Home Business News No conference bounce for Conservatives despite small improvement in Rishi’s approval rating

No conference bounce for Conservatives despite small improvement in Rishi’s approval rating

by LLB political Reporter
7th Oct 23 8:00 pm

Following this year’s Conservative party conference, Opinium’s latest poll reveals the Conservative vote share has not changed, remaining at 29%.

Labour’s vote share recovers by 3 points, taking them to 42% of the vote share and a 13% lead, reversing their drop in the last poll before conferences. The Liberal Democrats are on 11% (-1), the Green party and Reform UK both have 6% (-1) and the SNP remain on 3%.

Looking at approval ratings, Sunak has seen a 3-point increase in his net approval rating in the last week and is now on -24% (27% approve (+3), 51% disapprove (-1)).  Keir Starmer’s net approval rating has also seen an uptick, now sitting at -8% compared to -10% last week (29% approve (+1), 37% disapprove (-1)).

Conservatives make gains on trust on immigration and the economy

During this week’s conference, the Conservatives have improved their lead on being trusted to reduce illegal migration, up to 4 points compared to before the conference, and have reduced Labour’s lead on running the economy from 7 points to 4 points. However, the Tories still remain behind in several other areas.

Labour seen as having better thought-out policy ideas

Voters are more likely to think the Labour Party have well thought out policy ideas (32%; n/c) compared to the Conservative Party led by Rishi Sunak (27%; +1 since last week). A larger portion sees the Conservative Party as having poorly thought-out policy ideas (48%; -4 since last week) compared to the Labour Party (38%; -6 since last week).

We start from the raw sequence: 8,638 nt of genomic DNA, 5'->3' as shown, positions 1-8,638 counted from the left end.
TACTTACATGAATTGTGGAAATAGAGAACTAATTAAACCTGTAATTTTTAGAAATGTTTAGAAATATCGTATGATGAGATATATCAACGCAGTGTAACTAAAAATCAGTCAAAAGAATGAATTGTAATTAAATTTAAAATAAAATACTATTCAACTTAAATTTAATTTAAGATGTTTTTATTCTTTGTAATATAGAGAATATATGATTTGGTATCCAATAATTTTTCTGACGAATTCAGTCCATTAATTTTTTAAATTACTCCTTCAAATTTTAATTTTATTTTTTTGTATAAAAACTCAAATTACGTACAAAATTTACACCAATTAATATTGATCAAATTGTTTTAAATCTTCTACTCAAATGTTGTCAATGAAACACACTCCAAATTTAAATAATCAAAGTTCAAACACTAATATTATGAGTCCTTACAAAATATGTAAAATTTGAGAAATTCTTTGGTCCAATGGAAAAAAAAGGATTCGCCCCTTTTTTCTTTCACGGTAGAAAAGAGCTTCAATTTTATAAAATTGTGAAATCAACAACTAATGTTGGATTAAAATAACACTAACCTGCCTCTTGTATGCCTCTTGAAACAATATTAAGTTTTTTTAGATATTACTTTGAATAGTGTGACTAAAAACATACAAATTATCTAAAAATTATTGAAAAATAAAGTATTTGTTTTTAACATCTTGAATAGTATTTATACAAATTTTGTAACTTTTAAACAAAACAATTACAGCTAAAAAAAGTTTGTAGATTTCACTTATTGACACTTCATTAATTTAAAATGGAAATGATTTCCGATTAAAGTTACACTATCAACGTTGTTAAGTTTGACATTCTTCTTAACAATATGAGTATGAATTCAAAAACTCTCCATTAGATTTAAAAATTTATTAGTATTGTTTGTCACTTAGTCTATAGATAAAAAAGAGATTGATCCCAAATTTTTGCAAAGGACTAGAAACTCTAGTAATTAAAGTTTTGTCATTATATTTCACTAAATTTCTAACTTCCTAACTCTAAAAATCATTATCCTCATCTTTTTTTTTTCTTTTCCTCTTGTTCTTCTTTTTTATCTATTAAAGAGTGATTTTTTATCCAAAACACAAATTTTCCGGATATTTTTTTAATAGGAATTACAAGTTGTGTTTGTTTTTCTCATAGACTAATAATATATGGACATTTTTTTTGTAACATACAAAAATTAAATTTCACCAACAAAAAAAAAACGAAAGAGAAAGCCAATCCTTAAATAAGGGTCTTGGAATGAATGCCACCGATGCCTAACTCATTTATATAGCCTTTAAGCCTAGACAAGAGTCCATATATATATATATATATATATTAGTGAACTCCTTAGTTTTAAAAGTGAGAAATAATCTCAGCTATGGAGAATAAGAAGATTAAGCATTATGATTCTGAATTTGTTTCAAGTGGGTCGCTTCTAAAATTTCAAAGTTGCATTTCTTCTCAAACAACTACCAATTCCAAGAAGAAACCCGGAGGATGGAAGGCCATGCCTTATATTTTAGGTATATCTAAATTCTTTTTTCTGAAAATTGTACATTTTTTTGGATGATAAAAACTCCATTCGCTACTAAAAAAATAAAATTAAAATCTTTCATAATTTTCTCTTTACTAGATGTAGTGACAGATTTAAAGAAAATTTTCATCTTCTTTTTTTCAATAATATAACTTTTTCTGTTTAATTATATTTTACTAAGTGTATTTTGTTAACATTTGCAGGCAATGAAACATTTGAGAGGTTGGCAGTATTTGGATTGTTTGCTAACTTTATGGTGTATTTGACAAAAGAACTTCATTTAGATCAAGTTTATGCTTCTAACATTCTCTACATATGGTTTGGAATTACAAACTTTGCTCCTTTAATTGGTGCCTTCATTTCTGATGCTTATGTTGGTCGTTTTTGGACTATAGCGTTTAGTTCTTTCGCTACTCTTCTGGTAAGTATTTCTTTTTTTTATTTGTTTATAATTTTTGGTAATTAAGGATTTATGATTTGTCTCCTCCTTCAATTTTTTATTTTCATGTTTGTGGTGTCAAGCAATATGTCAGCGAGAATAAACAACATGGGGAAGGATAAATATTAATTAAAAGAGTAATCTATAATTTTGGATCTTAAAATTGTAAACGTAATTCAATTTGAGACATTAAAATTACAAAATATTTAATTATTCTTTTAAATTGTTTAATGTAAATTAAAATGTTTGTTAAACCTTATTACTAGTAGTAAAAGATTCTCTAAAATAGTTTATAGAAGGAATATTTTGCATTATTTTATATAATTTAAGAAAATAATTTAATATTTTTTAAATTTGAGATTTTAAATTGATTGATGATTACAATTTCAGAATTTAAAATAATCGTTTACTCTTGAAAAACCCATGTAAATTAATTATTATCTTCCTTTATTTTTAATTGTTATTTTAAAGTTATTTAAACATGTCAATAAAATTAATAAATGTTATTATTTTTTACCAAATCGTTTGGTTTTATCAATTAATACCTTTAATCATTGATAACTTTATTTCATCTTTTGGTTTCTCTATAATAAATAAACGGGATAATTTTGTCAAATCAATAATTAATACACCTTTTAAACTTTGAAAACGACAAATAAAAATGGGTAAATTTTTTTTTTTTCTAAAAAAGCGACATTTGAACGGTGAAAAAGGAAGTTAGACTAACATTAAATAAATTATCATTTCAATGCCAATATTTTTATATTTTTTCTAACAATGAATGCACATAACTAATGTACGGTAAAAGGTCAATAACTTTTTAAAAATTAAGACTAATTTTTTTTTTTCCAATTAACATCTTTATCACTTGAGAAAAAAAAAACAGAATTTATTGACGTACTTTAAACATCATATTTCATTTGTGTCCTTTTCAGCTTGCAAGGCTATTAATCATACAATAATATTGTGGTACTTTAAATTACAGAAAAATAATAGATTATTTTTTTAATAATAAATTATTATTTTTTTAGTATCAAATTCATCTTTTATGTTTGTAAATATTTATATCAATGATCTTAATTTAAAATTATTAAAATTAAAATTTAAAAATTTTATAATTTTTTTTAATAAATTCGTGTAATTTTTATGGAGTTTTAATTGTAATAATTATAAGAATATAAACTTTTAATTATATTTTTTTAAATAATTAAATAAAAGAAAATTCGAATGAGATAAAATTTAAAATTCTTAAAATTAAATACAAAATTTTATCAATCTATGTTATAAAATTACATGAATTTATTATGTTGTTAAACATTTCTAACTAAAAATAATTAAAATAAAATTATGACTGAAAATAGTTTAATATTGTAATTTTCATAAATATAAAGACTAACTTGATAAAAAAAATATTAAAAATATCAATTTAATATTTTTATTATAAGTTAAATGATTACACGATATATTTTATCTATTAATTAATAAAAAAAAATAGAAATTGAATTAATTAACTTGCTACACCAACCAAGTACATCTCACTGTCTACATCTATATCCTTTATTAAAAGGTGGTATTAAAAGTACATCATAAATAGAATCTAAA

While 50% of voters think the Conservatives are divided and only 30% believe they are united, No 10 can take comfort from the fact that this is no worse than it was before the conference when these figures were 51% and 30% respectively.

Voters see Labour more as being united (47%) rather than divided (29%) and this will be tested again after the Labour conference.

Only 26% believe the Conservatives are likely to win the next general election, up from 24% before their conference. Just one in ten (10%, up from 9% last week) believe this will be with the Conservatives having an overall majority. 52% of voters believe Labour is likely to win the next general election, either with an overall majority (29%, up from 26% last week) or in a hung parliament (23%, down from 27%).

HS2 dominates Conservative Party conference

There has been relatively high awareness of the Conservative Party conference this year (71% heard a little or a lot about it), as well as the prime minister’s speech (71% heard about it), but this is by far outdone by the cancellation of northern leg of HS2 (78% heard about it, including 46% who heard a lot about it).

Adam Drummond, head of political and social research at Opinium said: “After last week’s 10 point lead we’ve seen a reversion to the mean with Labour returning to the low 40s and the Conservatives staying relatively consistent on 29% and little sign of a post-conference bounce.

“In the data on HS2 we can see Rishi Sunak’s problem in a nutshell: Voters have heard about the HS2 announcement, they are split on the decision itself but in the abstract overwhelmingly think the money would be better spent on other rail, road and bus projects. However, only 25% think it is likely that these projects would be delivered on.”

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